There is chicanery afoot in California to thwart us from getting electric power at the least expense. We must be free to choose alternatives to such monopolies as PG&E that currently dominate service. Many communities are choosing to buy energy at wholesale prices from green suppliers or create their own utilities, to gain electricity at better rates and less harm to the environment. These communities are cutting into PG&E’s longstanding monopoly, which rakes in billions of dollars each year at exorbitant cost to ratepayers.
Chicanery is sophisticated trickery and subterfuge used to deceive others in a cunning fashion. Why is PG&E guilty of chicanery in its promotion of Proposition 16?
Proposition 16 is a proposed state constitutional amendment that would be extremely hard to reverse if it is approved in the election on June 8. It would protect PG&E’s monopoly on providing power in California by requiring a two-thirds supermajority vote before communities could generate their own power or purchase power at competitive prices on the open market in a truly capitalistic way. These community choice programs are voluntary and do not raise taxes and in fact have nothing to do with raising anyone’s taxes, but to read a PG&E ad you would think otherwise. PG&E is the major supporter of this initiative and kicked in $6.5 million to get it started and has contributed tens of millions more to see that it succeeds. Unfortunately, all of these millions come from our utility payments, and they are funding misleading advertisements.
Recently, I received in the mail an extra-large post card from PG&E stating that current state and local government deficits in California total $36 billion and total debt is $145 billion. These numbers may or may not be factual, but what do they have to do with Proposition 16? Absolutely nothing! Protecting PG&E’s monopoly has nothing to do with our state debt, and is a clear example of advertising trickery.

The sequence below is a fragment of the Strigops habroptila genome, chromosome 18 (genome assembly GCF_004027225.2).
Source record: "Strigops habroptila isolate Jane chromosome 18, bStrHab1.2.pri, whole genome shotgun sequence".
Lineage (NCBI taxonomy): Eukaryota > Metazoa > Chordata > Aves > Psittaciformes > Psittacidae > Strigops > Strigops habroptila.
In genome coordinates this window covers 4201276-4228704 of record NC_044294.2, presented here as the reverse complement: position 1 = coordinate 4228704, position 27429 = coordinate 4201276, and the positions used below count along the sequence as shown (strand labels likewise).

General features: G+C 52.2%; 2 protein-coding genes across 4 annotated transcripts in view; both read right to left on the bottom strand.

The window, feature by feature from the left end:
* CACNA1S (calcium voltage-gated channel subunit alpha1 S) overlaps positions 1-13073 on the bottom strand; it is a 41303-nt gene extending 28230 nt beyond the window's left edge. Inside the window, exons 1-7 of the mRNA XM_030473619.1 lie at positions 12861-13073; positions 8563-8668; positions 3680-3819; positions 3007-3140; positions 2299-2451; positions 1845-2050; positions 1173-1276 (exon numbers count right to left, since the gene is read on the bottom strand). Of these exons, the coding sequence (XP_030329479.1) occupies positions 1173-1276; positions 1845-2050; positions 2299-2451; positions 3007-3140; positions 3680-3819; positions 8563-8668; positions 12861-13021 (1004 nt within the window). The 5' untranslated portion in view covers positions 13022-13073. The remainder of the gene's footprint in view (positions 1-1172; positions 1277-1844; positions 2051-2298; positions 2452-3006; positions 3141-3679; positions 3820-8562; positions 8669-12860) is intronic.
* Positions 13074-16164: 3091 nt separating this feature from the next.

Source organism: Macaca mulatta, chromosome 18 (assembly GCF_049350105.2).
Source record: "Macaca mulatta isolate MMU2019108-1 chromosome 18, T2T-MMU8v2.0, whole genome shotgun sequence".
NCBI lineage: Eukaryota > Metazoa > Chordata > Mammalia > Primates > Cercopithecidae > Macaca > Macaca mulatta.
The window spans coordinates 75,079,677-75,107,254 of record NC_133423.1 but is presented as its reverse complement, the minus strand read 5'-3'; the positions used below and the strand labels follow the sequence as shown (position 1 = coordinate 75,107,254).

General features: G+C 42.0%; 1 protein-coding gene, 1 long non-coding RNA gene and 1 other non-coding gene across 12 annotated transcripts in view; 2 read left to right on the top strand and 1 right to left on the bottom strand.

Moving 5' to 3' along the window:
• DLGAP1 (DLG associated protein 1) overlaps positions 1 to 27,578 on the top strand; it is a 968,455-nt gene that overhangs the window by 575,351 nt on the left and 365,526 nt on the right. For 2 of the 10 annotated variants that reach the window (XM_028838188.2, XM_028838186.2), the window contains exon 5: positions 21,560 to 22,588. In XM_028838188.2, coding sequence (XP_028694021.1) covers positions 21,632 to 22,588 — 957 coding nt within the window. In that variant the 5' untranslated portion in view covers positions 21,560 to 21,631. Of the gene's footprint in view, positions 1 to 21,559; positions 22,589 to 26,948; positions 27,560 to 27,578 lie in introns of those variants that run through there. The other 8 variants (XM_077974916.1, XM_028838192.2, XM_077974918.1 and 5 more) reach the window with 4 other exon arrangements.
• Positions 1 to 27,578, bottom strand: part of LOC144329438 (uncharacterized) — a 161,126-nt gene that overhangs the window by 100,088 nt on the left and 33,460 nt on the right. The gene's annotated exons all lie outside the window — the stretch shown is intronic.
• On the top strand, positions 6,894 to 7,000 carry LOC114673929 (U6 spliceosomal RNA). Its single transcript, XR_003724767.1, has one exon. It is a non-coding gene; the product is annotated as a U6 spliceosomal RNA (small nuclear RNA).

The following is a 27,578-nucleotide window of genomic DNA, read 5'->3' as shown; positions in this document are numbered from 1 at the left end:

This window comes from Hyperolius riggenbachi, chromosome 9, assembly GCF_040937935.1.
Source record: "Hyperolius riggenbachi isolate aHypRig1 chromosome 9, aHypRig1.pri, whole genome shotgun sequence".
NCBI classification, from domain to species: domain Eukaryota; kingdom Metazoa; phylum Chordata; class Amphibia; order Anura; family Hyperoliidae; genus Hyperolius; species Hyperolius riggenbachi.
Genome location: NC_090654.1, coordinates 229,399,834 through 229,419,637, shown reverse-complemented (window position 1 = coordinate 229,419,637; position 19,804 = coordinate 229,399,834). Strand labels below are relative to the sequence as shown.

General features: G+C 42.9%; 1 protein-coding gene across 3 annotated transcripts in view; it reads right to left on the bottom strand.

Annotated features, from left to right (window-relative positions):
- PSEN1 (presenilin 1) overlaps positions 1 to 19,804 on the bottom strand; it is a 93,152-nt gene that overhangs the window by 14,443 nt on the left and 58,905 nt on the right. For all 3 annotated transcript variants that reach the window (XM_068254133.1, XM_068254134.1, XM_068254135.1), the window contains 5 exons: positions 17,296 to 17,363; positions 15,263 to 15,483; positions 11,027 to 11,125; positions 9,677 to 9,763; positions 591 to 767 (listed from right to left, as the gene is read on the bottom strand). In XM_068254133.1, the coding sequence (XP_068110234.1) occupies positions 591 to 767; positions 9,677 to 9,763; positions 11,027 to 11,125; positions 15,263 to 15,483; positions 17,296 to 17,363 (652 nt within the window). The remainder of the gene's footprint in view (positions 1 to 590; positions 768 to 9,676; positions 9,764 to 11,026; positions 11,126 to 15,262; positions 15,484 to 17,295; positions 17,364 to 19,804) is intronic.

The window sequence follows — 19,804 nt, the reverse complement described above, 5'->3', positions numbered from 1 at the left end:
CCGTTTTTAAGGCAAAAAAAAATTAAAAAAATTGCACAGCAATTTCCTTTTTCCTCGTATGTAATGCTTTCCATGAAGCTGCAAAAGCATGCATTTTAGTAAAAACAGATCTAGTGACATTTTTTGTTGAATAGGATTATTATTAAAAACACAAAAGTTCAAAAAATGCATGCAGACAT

A few days later, I received another extra-large post card from PG&E stating that “Public Power,” “Local Public Electricity Providers,” and “Community Choice Aggregation” are all names for government-run electric service. How true: But what is wrong with local communities wanting to get their own electricity at a lower rate? Voters should be running the show, not a large monopoly telling us all how to vote and what to vote for. We should have the flexibility at the local level to deal with our own needs as a majority of us see fit. Again, PG&E tries to cunningly change the argument away from the fact that this initiative does nothing but protect PG&E’s monopoly and does nothing for local and state voters. It will make it more difficult for local voters to make decisions concerning each community’s future.
The Modesto Bee has summed up Proposition 16 for California voters the best: “… the PG&E ballot measure is another troubling example of the initiative process going dangerously awry in California, of a powerful special interest seizing the initiative process for its own narrow benefit.”
PG&E’s activities in California of seizing the initiative process are a perfect example of what’s in store for the nation as a whole after the recent decision before the Supreme Court in the Citizens United v. Federal Election Commission case as corporations with unlimited funds seize the nation’s electoral process. This case held that corporations and unions are individuals and are entitled to all the protections of free speech that you and I have and that they are not bound by restrictions on spending funds in federal elections. The floodgates are now open, and we will now see a mammoth wave of spending along the lines of PG&E’s California effort. Recent history has pointed out that if you repeat a falsehood enough times, voters will believe it, and with massive amounts of money the hijacking of our political process will be complete and start the eventual direct control of our government by narrow corporate interest.
If PG&E has the extra tens of millions in profits to mount a campaign using trickery and subterfuge to restrict voter’s rights in California, perhaps it is time for the California Public Utilities Commission to look at reducing the profit margin of this monopoly and lower everyone’s utility rates. In addition to not voting for Proposition 16, which is nothing more than a sophisticated monopoly bamboozle and anti-capitalistic, we should also not have to pay for these outlandish efforts against our own best interests, which in truth is paid for out of each person’s utility payment and on the backs of the hardworking PG&E employees, who daily and nightly keep our power on—often at their own peril!
Ken McCalip is a north Santa Barbara County native who holds bachelor and doctorate degrees in history, cultural geography, and law from various California universities. He can be reached at firstname.lastname@example.org.